The scripts were of an unusually high quality because Weinstein made use of McCarthy-era blacklisted American screen writers, some working under assumed names. Naturally, none of these was actually a member of the communist party, they just didn’t agree with the extreme right wing politics sweeping America at the time. Often stories contained themes exploring social justice – the subject matter was of course highly suited to that. Ironically, the show became as popular in the US as it was in Britain, being shown on the CBS network weekly from 1955 to 1958.
Each episode took only four and a half days to shoot. To make that many episodes so quickly involved revolutionary film-making techniques. The most original was that the scenery was made in sections that could be re-arranged in any order and almost everything was on wheels. It was said that they could change a set and be ready to shoot in six minutes. The man responsible for devising this technique was Peter Proud, an art director with 28 years of film experience.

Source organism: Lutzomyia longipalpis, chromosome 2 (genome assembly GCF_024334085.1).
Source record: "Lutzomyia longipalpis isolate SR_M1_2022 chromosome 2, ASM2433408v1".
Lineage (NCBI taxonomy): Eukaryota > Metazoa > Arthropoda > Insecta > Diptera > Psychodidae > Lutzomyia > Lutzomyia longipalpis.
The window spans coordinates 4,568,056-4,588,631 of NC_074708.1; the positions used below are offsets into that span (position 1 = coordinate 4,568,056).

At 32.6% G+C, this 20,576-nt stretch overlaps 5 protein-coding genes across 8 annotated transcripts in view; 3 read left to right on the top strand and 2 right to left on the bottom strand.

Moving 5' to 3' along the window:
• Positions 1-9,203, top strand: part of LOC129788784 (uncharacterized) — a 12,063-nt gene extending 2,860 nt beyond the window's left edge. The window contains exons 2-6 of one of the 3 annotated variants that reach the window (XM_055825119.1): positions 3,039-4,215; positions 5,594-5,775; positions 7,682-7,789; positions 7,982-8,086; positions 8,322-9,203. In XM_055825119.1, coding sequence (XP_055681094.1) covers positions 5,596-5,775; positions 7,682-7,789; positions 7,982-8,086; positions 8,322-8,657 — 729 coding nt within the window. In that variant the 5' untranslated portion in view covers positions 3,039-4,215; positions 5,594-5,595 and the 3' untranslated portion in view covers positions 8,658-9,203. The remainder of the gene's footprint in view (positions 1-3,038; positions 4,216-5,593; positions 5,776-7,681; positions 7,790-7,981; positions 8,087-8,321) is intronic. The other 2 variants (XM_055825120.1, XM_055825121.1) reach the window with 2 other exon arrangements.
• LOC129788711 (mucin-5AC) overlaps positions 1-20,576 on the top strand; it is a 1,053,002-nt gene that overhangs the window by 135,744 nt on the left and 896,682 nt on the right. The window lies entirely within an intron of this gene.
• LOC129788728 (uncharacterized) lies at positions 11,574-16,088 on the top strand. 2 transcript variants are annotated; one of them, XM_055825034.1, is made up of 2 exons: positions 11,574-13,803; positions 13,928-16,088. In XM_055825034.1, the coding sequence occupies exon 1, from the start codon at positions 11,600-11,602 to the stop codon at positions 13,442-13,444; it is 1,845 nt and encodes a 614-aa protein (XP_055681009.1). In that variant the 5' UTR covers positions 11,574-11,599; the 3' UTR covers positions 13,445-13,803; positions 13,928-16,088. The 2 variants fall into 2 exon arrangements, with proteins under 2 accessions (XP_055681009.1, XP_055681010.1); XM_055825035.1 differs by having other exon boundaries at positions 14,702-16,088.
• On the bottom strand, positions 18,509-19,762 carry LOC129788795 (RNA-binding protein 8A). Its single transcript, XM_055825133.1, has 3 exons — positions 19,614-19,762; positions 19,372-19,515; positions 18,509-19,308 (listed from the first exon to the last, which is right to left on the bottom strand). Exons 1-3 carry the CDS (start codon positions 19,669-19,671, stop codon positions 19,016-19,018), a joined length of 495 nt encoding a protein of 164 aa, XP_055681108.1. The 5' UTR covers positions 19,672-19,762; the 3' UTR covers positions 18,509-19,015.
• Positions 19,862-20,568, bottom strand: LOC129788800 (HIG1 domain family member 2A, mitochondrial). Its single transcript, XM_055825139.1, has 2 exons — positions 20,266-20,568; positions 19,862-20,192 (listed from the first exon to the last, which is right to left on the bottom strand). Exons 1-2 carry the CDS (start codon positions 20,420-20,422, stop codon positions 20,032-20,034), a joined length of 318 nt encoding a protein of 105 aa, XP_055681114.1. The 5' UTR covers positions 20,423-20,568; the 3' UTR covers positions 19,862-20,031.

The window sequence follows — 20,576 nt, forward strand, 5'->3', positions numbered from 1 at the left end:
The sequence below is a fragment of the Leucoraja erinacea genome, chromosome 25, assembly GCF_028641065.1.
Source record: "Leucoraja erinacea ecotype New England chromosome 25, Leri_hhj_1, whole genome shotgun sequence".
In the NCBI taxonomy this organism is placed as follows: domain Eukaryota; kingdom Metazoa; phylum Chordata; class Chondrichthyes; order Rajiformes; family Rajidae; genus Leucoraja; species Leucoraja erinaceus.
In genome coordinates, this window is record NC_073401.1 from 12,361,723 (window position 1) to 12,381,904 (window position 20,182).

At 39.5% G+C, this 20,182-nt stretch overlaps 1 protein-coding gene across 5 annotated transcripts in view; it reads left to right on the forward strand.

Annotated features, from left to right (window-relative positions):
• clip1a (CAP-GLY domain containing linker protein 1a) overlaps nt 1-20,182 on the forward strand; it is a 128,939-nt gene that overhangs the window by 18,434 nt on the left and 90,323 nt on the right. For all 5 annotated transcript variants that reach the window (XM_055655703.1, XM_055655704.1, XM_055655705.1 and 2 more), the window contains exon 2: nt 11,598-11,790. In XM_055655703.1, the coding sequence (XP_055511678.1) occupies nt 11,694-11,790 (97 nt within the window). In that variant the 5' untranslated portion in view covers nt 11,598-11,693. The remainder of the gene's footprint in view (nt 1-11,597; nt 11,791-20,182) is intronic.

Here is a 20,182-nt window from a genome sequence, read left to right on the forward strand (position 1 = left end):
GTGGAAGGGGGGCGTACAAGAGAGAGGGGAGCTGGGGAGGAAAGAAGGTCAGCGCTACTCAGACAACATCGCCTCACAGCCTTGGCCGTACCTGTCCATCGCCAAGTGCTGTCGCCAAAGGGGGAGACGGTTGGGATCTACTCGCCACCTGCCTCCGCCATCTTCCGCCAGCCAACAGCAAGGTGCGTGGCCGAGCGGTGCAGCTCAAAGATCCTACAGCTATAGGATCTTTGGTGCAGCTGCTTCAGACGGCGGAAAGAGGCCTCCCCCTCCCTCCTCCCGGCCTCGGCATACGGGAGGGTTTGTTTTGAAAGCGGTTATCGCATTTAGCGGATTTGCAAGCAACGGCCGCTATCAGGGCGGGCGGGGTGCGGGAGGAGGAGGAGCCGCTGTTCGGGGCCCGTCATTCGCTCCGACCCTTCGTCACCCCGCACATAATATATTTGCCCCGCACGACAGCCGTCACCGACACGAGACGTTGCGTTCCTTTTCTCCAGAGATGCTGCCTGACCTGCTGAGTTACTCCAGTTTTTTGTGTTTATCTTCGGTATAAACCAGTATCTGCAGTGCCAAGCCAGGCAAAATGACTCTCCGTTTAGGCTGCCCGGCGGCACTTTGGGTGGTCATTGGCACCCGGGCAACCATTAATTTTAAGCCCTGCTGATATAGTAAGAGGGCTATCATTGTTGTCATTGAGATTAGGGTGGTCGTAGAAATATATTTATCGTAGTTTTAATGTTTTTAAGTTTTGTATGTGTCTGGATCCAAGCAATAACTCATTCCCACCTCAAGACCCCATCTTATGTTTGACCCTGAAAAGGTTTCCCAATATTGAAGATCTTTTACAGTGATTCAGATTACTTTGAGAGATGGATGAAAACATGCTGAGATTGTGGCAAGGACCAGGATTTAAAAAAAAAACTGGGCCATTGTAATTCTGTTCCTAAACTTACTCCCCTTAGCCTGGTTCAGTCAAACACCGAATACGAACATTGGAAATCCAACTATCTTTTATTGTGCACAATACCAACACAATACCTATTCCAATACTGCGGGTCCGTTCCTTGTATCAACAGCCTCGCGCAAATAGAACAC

Setting and striking is normally very time-consuming but lighting a set can take even longer. Proud’s solution at Walton Studios was to have a pre-lit area and simply move the set into the light. I imagine there was a bit more to it than simply that but – ‘stone’ walls, doorways, windows, pillars and a fireplace all mounted on hidden castors instantly became different rooms or corridors within a castle whilst bushes and lightweight canvas tree trunks were trucked about to form various parts of the forest. There was one enormous hollow tree that appeared in almost every episode in a different place. Viewers must have assumed that Sherwood Forest was riddled with hollow trees.